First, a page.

I grew up devouring SciFi and Fantasy and feeling so sad and more than a little frustrated that the women mattered so little. And now, thank God, that’s changed. There are finally, finally writers, male and female, who write about women in a way that doesn’t have them there for sex or service only. Thank you John Scalzi and Jim Butcher and Lois McMaster Bujold to name only three.

Anyway, on Twitter, we got to wondering what romances a man could cross-read and really enjoy. The answer, for any given individual, is going to vary, of course. The very question is fascinating to me in that it is, itself, rife with stereotype and, possibly, sexism. Is it true that woman enjoy the HEA (happy ever after) of Romance while men do not? What ARE the gendered patterns of reading and are they rooted in biology or is it a cultural construction? All very interesting questions.

For me, the first two authors to cross my mind were Meljean Brook and Ann Aguirre. Both those authors write stories I think a lot of men would enjoy. Aguirre may not always be straight romance, but there are very strong romantic elements. Brook is total cross-over material and I’ve been personally thrilled to see her covers become less Romancy and more Urban Fantasy-ish.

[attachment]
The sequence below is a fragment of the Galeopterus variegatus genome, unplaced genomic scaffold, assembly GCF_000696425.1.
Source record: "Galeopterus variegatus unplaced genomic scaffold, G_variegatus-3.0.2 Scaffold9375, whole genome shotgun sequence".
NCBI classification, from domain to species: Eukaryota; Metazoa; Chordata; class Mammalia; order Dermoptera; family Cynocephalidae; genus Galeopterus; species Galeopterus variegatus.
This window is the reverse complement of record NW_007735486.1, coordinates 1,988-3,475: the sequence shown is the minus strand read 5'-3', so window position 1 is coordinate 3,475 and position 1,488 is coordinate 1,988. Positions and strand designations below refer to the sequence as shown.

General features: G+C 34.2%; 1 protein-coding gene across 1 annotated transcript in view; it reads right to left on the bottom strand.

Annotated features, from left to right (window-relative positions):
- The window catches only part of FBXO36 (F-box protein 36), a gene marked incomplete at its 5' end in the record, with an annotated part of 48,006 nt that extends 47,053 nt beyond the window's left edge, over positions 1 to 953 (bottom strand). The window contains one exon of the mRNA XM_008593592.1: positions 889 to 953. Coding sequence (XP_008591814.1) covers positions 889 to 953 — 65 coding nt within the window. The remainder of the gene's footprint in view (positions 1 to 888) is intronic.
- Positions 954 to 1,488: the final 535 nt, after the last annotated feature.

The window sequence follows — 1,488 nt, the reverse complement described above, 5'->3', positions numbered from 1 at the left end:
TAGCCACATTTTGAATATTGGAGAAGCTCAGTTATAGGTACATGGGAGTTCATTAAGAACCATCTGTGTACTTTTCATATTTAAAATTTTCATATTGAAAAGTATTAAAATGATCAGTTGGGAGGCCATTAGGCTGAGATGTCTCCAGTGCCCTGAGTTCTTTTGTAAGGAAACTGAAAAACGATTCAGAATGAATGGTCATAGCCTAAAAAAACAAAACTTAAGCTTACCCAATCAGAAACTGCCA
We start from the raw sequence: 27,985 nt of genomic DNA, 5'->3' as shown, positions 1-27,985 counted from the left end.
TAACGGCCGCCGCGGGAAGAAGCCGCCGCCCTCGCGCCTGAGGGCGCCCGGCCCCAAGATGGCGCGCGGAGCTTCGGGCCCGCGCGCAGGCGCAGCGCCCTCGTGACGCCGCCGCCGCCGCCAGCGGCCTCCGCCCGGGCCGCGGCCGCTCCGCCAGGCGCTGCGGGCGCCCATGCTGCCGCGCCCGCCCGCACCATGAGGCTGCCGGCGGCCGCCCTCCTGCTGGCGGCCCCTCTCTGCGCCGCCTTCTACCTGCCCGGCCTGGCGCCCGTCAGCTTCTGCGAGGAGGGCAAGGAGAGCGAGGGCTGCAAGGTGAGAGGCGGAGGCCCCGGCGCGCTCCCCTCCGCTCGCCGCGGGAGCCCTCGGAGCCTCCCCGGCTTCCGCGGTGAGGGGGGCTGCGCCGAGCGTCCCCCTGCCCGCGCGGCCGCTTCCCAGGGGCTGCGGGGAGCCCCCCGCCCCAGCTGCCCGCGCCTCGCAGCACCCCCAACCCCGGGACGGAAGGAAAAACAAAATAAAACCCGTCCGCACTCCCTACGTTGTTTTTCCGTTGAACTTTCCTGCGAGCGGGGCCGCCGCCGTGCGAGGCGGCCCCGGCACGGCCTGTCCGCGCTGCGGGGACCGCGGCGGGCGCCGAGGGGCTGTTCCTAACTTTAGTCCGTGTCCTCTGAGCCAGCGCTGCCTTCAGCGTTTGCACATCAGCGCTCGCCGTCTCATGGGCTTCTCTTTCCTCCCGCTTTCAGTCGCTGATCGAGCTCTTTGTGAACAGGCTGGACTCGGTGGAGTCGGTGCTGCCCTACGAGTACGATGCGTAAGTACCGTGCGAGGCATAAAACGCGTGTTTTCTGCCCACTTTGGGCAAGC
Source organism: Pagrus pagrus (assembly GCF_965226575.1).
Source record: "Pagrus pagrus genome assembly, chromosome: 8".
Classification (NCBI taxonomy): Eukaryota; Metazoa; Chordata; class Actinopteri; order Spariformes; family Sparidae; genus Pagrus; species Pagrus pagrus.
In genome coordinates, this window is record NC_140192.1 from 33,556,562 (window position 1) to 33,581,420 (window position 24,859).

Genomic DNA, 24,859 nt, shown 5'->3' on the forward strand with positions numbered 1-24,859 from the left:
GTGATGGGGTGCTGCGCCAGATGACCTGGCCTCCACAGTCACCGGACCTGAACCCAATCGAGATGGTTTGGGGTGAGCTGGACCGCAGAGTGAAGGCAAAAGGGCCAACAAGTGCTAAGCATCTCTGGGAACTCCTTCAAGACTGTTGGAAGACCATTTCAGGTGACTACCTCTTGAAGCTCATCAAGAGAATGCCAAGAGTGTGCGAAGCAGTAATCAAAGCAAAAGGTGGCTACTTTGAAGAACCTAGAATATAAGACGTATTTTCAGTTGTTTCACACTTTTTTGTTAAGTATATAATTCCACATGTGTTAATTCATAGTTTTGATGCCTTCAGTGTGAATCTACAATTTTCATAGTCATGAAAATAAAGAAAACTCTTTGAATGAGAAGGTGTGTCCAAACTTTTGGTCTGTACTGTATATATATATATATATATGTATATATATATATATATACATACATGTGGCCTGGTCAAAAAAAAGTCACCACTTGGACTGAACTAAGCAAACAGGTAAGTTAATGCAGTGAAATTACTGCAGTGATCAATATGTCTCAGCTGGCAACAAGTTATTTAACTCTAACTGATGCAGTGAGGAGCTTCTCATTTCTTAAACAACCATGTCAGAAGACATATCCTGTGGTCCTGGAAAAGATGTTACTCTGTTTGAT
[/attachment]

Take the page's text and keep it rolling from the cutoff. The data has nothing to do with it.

So, here are some of the recommendations the Twitterverse has made – IN NO PARTICULAR ORDER because I’m too lazy to alphabetize the list:

  • Meljean Brook Meljean’s Guardian series rocks. I think a lot of men would love this richly populated world.
  • Ann Aguirre. Her Sarantha Jax series is great. I’ve loved the Skin series, and then there’s the Corinne Solomon series, too. I suspect since many of her books don’t say Romance on the spine, she already has cross-over.
  • Karen Rose I’m a big fan of Karen Rose. She’s a great writer and her characters are fully realized on the page. Her books tend to feature serial killer, psychotic villains with, typically, a woman in jeopardy. Lots of action and detail.
  • Anne Stuart Several people recommended Stuart. I confess, she’s in my TBR so I can’t make a personal recommendation. I have the Black Ice series on my iPhone and will be getting to it soon, though.
  • Allison Brennan Like Karen Rose, she does very detailed, action oriented woman in jeopardy, police-oriented books. Definitely recommend.